Decrease Font Size Increase Font Size
Login

Military Photos



Online
There are 103 users online

You can register for a user account here.
Library of Congress

Military Quotes

Discipline is simply the art of making the soldiers fear their officers more than the enemy.

-- Helvetius

Furtive Bear, Peru

(460 total words in this text)
(1867 Reads)  Printer-friendly page
Furtive Bear

Operation FURTIVE BEAR included activities to secretly photograph cocaine labs and airstrips in Peru's Upper Huallaga Valley. The FURTIVE BEAR nomenclature was also applied to the 430th Reconnaissance Technical Group which deployed in Operation JUST CAUSE. On 24 April 1992, an unarmed C-130H Hercules from the 310th Airlift Squadron was deployed on a FURTIVE BEAR mission. Two Peruvian Air Force SU-22 (FITTER) aircraft reacted to the C-130H some 70 miles off the coast of Peru, in international airspace. The clearly marked transport was was raked with cannon fire 60 miles off the Pacific coast by the two Peruvian SU-22 fighters, and forced to land in Peru.

Six of the 14-man crew aboard the C-130H became casualties. Master Sgt. Joseph C. Beard, Jr., immediately went to an observation window in the right paratroop door and called out fighter positions to the pilot. This was not part of his job but he did it anyway. When the lead fighter opened fire on the plane he called it out to the pilot and pushed another crewmember away from the window. The 30mm cannon fire struck the window Beard was stationed in and he was sucked out of the plane during the rapid decompression at 18,500 feet. An exhaustive search and rescue never recovered his body. Staff Sgt. Ronald Hetzel had his chest blown open and his jugular vein severed. Four other airmen also were wounded. Beard received a posthumous Distinguished Flying Cross at his memorial service. The crew received the Mackay trophy for the Air Force's most meritorious flight of 1992. Purple Hearts, however, were not announced for the wounded crew until January 1996.

The Peruvian pilots later were awarded commendations from their government for their actions. Peru claimed that the American aircraft had refused to respond to Peruvian Air Force radio communications before being attacked. The United States Congress held up $100 million in assistance in 1994 until Peru settled damage claims with Beard's family.

Aerial detection and monitoring form the mainstay of interdiction in South America. Early warning, tracking, imagery, signals intelligence and ground-based radar all contribute to the "end game," or actual capture of a place smuggling narcotics. An array of aircraft was dedicated to interdiction. These included E-3 Sentry AWACs, C-130 Hercules and P-3 Orions.

Until the base closed, the 24th Wing, based at Howard Air Base near Panama City, handled daily flights. Some 80 percent of them are counter-drug related. Air National Guard and Reserve units provide 40 percent of the overall crews, dominating airlift. To coordinate detection and monitoring of narco-aircraft, the Wing operated the Joint Air Operations Center at Howard. Opened in August 1992, this nerve cell was the direct result of the tragic shoot-down of a U.S. plane by Peruvian pilots the previous April.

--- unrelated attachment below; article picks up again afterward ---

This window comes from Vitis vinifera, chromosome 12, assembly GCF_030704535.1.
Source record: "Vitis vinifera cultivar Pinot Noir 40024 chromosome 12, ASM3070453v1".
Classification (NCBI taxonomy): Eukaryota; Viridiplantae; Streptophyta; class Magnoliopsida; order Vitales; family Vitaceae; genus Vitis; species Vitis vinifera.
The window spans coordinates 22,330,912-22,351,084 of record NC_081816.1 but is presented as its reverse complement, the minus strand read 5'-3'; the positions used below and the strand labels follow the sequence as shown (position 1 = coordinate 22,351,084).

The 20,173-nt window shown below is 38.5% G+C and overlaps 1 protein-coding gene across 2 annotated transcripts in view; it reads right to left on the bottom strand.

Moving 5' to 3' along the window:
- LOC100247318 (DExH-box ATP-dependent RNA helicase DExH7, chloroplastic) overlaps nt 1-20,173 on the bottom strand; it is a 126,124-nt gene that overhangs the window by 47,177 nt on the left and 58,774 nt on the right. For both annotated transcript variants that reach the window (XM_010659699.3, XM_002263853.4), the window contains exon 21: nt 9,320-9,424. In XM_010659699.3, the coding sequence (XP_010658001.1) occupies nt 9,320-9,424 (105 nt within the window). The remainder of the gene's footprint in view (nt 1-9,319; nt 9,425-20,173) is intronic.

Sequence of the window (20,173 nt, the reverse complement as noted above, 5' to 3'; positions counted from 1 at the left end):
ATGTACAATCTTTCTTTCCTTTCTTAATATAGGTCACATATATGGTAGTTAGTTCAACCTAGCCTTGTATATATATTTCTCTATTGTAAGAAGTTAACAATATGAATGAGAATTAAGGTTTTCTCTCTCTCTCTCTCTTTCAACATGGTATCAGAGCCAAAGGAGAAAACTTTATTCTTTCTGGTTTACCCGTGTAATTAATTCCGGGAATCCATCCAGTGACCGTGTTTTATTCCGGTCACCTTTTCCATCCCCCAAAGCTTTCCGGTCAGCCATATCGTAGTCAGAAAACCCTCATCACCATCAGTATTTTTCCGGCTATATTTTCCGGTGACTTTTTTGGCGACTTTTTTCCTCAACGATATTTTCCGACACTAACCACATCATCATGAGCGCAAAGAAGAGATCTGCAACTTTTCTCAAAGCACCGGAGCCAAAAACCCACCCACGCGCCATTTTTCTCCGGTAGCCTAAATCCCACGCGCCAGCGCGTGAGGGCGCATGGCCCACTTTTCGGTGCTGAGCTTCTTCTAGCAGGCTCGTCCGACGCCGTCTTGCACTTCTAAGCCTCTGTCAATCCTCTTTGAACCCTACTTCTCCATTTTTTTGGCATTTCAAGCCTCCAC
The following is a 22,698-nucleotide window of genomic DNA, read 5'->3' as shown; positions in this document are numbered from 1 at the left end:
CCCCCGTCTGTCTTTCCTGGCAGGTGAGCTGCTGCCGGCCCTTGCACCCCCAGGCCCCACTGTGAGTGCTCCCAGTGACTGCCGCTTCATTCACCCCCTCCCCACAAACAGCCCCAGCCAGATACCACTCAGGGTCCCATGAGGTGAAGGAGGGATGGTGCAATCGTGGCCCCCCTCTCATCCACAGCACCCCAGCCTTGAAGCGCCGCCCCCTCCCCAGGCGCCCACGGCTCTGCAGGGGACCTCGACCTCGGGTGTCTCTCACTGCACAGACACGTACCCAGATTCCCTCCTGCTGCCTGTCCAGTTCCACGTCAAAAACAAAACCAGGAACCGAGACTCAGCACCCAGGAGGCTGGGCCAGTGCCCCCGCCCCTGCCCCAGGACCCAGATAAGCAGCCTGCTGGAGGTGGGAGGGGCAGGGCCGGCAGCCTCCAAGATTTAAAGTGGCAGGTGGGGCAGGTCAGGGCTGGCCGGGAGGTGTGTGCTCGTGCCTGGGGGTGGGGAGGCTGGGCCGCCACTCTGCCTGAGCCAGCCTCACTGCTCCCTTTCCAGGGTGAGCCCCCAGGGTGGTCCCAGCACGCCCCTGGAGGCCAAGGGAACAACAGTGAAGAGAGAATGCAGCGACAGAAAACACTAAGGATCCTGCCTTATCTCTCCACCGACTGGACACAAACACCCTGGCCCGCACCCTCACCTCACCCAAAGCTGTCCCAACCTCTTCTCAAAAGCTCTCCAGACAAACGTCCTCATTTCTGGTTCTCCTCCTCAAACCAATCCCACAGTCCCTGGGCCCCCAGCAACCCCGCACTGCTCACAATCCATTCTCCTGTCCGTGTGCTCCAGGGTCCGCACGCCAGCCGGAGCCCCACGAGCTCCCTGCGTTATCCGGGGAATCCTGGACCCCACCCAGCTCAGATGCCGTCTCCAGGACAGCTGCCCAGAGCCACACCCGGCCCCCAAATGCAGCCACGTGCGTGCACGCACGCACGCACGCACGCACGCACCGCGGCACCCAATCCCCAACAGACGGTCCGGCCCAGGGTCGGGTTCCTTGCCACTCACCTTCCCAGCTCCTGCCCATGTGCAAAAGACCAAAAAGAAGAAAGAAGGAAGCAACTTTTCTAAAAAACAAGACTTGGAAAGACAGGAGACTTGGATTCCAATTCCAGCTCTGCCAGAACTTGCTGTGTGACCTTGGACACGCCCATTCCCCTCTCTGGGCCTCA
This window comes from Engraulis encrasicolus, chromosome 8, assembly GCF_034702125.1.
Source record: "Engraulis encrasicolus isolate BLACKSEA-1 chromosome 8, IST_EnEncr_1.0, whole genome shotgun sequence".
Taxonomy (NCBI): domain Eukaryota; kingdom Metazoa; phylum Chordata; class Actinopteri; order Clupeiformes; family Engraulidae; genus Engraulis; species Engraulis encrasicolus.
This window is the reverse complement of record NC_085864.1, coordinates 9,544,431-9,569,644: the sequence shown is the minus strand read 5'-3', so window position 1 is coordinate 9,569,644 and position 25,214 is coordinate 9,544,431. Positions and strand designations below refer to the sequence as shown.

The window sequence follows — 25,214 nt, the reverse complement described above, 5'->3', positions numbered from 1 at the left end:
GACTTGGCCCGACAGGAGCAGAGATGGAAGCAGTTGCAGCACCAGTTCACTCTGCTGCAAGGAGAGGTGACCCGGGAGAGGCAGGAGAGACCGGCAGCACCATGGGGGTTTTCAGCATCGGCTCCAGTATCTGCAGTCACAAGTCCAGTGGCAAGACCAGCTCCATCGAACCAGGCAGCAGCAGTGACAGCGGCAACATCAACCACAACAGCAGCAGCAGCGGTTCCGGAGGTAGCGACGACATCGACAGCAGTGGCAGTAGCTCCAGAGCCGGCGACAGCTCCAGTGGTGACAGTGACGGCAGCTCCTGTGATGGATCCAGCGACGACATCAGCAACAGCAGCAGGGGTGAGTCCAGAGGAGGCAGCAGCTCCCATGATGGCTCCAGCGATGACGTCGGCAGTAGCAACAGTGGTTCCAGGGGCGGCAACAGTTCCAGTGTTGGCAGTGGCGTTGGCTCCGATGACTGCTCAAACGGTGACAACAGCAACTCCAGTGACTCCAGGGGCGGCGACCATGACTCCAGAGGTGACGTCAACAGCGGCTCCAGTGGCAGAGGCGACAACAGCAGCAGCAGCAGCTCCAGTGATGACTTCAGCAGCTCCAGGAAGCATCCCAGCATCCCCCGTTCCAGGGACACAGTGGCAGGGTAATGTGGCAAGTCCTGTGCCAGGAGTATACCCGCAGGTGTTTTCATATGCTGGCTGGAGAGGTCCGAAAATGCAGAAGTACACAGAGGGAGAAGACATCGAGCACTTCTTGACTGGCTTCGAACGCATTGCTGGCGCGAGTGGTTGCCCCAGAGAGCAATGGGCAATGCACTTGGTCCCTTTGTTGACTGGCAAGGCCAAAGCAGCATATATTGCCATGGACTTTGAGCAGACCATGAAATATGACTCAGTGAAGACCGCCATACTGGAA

Military History
Forum Posts

Military Polls

Should the don't ask, don't tell policy be repealed?

[ Results | Polls ]

Votes: 70

This Day in History
1664: After days of negotiation, the Dutch settlement of New Amsterdam surrendered to the British, who would rename it New York.

1776: Adoption of first uniforms for Navy officers.

1781: The British fleet arrived off the Virginia Capes and found 26 French warships in three straggling lines. Rear Adm. Thomas Graves waited for the French to form their battle lines and then fought for 5 days.

1813: USS Enterprise captures HM brig Boxer off Portland, ME.

1863: United States Foreign Minister to Great Britain, Charles Francis Adams, sends an angry letter to the British government warning that war between the two nations may erupt if it allows two powerful ironclad ships, designed to help the Confederates break the Union naval blockade, to set sail.

1877: Oglala Sioux chief Crazy Horse is fatally bayoneted by a U.S. soldier after resisting confinement in a guardhouse at Fort Robinson, Nebraska. A year earlier, Crazy Horse was among the Sioux leaders who defeated George Armstrong Custer's Seventh Cavalry at the Battle of Little Bighorn in Montana Territory.

1905: The Russo-Japanese War comes to an end as representatives of the two nations sign the Treaty of Portsmouth in New Hampshire.

1918: USS Mount Vernon torpedoed by German submarine off France.

1939: The United States proclaimed its neutrality in World War II. President Franklin D. Roosevelt orders the Navy and Coast Guard to form a Neutrality Patrol to report the presence of foreign warships within 300 miles of the eastern United States.

1942: British and US bombed Le Havre & Bremen.